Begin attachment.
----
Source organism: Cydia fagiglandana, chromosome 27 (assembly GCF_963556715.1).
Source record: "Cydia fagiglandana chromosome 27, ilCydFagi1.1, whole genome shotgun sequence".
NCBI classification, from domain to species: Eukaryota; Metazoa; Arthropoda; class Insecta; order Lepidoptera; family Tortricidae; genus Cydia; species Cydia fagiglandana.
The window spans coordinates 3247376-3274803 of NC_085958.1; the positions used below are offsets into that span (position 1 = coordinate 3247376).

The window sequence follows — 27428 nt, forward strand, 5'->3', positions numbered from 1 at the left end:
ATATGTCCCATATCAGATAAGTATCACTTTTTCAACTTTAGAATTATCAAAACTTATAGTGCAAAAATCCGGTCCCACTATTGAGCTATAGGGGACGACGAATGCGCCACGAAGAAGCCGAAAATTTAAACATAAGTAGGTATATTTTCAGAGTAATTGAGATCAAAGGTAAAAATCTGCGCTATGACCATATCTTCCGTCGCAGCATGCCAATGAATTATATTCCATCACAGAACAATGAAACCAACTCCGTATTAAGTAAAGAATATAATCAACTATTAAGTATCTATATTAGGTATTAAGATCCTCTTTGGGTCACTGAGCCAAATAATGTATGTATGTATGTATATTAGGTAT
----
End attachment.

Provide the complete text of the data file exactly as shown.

Source organism: Cydia fagiglandana, chromosome 27 (assembly GCF_963556715.1).
Source record: "Cydia fagiglandana chromosome 27, ilCydFagi1.1, whole genome shotgun sequence".
NCBI classification, from domain to species: Eukaryota; Metazoa; Arthropoda; class Insecta; order Lepidoptera; family Tortricidae; genus Cydia; species Cydia fagiglandana.
The window spans coordinates 3247376-3274803 of NC_085958.1; the positions used below are offsets into that span (position 1 = coordinate 3247376).

The window sequence follows — 27428 nt, forward strand, 5'->3', positions numbered from 1 at the left end:
ATATGTCCCATATCAGATAAGTATCACTTTTTCAACTTTAGAATTATCAAAACTTATAGTGCAAAAATCCGGTCCCACTATTGAGCTATAGGGGACGACGAATGCGCCACGAAGAAGCCGAAAATTTAAACATAAGTAGGTATATTTTCAGAGTAATTGAGATCAAAGGTAAAAATCTGCGCTATGACCATATCTTCCGTCGCAGCATGCCAATGAATTATATTCCATCACAGAACAATGAAACCAACTCCGTATTAAGTAAAGAATATAATCAACTATTAAGTATCTATATTAGGTATTAAGATCCTCTTTGGGTCACTGAGCCAAATAATGTATGTATGTATGTATATTAGGTAT